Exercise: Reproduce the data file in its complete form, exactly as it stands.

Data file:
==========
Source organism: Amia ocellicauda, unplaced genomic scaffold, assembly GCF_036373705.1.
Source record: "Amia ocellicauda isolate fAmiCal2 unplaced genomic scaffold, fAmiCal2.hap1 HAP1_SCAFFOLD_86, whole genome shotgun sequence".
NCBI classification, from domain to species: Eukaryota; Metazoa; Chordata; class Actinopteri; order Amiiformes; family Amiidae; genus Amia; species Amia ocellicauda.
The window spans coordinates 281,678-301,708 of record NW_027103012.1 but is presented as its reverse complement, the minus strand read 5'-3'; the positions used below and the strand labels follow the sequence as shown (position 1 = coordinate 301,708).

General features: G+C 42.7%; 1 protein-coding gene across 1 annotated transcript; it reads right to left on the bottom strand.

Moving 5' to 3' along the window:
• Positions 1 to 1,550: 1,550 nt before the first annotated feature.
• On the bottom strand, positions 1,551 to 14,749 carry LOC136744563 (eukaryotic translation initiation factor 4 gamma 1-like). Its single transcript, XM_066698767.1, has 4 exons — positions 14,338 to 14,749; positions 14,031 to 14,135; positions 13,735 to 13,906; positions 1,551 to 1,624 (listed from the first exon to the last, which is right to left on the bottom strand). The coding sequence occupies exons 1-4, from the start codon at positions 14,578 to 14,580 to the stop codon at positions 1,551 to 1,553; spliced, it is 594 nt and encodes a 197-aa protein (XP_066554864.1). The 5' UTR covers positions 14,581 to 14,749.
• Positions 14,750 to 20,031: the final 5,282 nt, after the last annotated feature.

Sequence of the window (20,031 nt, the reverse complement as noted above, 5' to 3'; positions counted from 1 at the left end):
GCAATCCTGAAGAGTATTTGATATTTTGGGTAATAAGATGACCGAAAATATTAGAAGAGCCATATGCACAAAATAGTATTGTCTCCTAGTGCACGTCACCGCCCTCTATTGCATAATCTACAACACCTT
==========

Source organism: Amia ocellicauda, unplaced genomic scaffold, assembly GCF_036373705.1.
Source record: "Amia ocellicauda isolate fAmiCal2 unplaced genomic scaffold, fAmiCal2.hap1 HAP1_SCAFFOLD_86, whole genome shotgun sequence".
NCBI classification, from domain to species: Eukaryota; Metazoa; Chordata; class Actinopteri; order Amiiformes; family Amiidae; genus Amia; species Amia ocellicauda.
The window spans coordinates 281,678-301,708 of record NW_027103012.1 but is presented as its reverse complement, the minus strand read 5'-3'; the positions used below and the strand labels follow the sequence as shown (position 1 = coordinate 301,708).

General features: G+C 42.7%; 1 protein-coding gene across 1 annotated transcript; it reads right to left on the bottom strand.

Moving 5' to 3' along the window:
• Positions 1 to 1,550: 1,550 nt before the first annotated feature.
• On the bottom strand, positions 1,551 to 14,749 carry LOC136744563 (eukaryotic translation initiation factor 4 gamma 1-like). Its single transcript, XM_066698767.1, has 4 exons — positions 14,338 to 14,749; positions 14,031 to 14,135; positions 13,735 to 13,906; positions 1,551 to 1,624 (listed from the first exon to the last, which is right to left on the bottom strand). The coding sequence occupies exons 1-4, from the start codon at positions 14,578 to 14,580 to the stop codon at positions 1,551 to 1,553; spliced, it is 594 nt and encodes a 197-aa protein (XP_066554864.1). The 5' UTR covers positions 14,581 to 14,749.
• Positions 14,750 to 20,031: the final 5,282 nt, after the last annotated feature.

Sequence of the window (20,031 nt, the reverse complement as noted above, 5' to 3'; positions counted from 1 at the left end):
GCAATCCTGAAGAGTATTTGATATTTTGGGTAATAAGATGACCGAAAATATTAGAAGAGCCATATGCACAAAATAGTATTGTCTCCTAGTGCACGTCACCGCCCTCTATTGCATAATCTACAACACCTT